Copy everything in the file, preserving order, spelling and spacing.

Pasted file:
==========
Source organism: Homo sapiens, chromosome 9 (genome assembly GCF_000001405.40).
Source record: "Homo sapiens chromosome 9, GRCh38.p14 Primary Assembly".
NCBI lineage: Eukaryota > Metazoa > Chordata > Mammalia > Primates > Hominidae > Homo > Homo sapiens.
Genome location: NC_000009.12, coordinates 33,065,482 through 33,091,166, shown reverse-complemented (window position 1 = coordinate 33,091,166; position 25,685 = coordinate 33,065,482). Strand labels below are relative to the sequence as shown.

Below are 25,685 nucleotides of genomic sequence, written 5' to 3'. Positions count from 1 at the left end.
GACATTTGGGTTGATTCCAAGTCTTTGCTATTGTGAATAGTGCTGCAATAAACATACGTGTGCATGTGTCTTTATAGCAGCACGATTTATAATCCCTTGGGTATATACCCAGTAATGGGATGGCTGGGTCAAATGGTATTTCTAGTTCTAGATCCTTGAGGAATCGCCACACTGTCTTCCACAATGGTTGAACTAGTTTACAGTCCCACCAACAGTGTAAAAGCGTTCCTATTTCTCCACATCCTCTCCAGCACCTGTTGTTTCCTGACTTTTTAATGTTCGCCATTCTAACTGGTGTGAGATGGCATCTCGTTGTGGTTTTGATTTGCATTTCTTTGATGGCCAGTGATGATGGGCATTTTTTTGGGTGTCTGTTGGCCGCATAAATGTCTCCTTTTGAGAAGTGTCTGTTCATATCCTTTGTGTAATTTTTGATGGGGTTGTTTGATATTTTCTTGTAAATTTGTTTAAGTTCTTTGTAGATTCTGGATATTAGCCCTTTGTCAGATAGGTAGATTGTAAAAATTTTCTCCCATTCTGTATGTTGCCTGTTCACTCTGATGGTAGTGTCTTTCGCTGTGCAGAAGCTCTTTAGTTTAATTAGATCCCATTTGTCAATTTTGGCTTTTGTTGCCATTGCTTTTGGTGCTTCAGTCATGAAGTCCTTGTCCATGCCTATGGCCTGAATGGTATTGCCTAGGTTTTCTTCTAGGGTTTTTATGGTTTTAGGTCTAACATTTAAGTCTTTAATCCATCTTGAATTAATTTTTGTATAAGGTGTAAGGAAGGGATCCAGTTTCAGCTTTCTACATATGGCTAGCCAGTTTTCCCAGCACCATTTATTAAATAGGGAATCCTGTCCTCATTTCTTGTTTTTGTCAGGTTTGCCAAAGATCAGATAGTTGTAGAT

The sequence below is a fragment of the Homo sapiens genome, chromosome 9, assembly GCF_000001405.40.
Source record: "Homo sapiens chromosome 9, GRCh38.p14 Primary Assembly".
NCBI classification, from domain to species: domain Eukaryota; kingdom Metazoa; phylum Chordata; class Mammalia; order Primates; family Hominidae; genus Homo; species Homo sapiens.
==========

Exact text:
Source organism: Homo sapiens, chromosome 9 (genome assembly GCF_000001405.40).
Source record: "Homo sapiens chromosome 9, GRCh38.p14 Primary Assembly".
NCBI lineage: Eukaryota > Metazoa > Chordata > Mammalia > Primates > Hominidae > Homo > Homo sapiens.
Genome location: NC_000009.12, coordinates 33,065,482 through 33,091,166, shown reverse-complemented (window position 1 = coordinate 33,091,166; position 25,685 = coordinate 33,065,482). Strand labels below are relative to the sequence as shown.

Below are 25,685 nucleotides of genomic sequence, written 5' to 3'. Positions count from 1 at the left end.
GACATTTGGGTTGATTCCAAGTCTTTGCTATTGTGAATAGTGCTGCAATAAACATACGTGTGCATGTGTCTTTATAGCAGCACGATTTATAATCCCTTGGGTATATACCCAGTAATGGGATGGCTGGGTCAAATGGTATTTCTAGTTCTAGATCCTTGAGGAATCGCCACACTGTCTTCCACAATGGTTGAACTAGTTTACAGTCCCACCAACAGTGTAAAAGCGTTCCTATTTCTCCACATCCTCTCCAGCACCTGTTGTTTCCTGACTTTTTAATGTTCGCCATTCTAACTGGTGTGAGATGGCATCTCGTTGTGGTTTTGATTTGCATTTCTTTGATGGCCAGTGATGATGGGCATTTTTTTGGGTGTCTGTTGGCCGCATAAATGTCTCCTTTTGAGAAGTGTCTGTTCATATCCTTTGTGTAATTTTTGATGGGGTTGTTTGATATTTTCTTGTAAATTTGTTTAAGTTCTTTGTAGATTCTGGATATTAGCCCTTTGTCAGATAGGTAGATTGTAAAAATTTTCTCCCATTCTGTATGTTGCCTGTTCACTCTGATGGTAGTGTCTTTCGCTGTGCAGAAGCTCTTTAGTTTAATTAGATCCCATTTGTCAATTTTGGCTTTTGTTGCCATTGCTTTTGGTGCTTCAGTCATGAAGTCCTTGTCCATGCCTATGGCCTGAATGGTATTGCCTAGGTTTTCTTCTAGGGTTTTTATGGTTTTAGGTCTAACATTTAAGTCTTTAATCCATCTTGAATTAATTTTTGTATAAGGTGTAAGGAAGGGATCCAGTTTCAGCTTTCTACATATGGCTAGCCAGTTTTCCCAGCACCATTTATTAAATAGGGAATCCTGTCCTCATTTCTTGTTTTTGTCAGGTTTGCCAAAGATCAGATAGTTGTAGAT

The sequence below is a fragment of the Homo sapiens genome, chromosome 9, assembly GCF_000001405.40.
Source record: "Homo sapiens chromosome 9, GRCh38.p14 Primary Assembly".
NCBI classification, from domain to species: domain Eukaryota; kingdom Metazoa; phylum Chordata; class Mammalia; order Primates; family Hominidae; genus Homo; species Homo sapiens.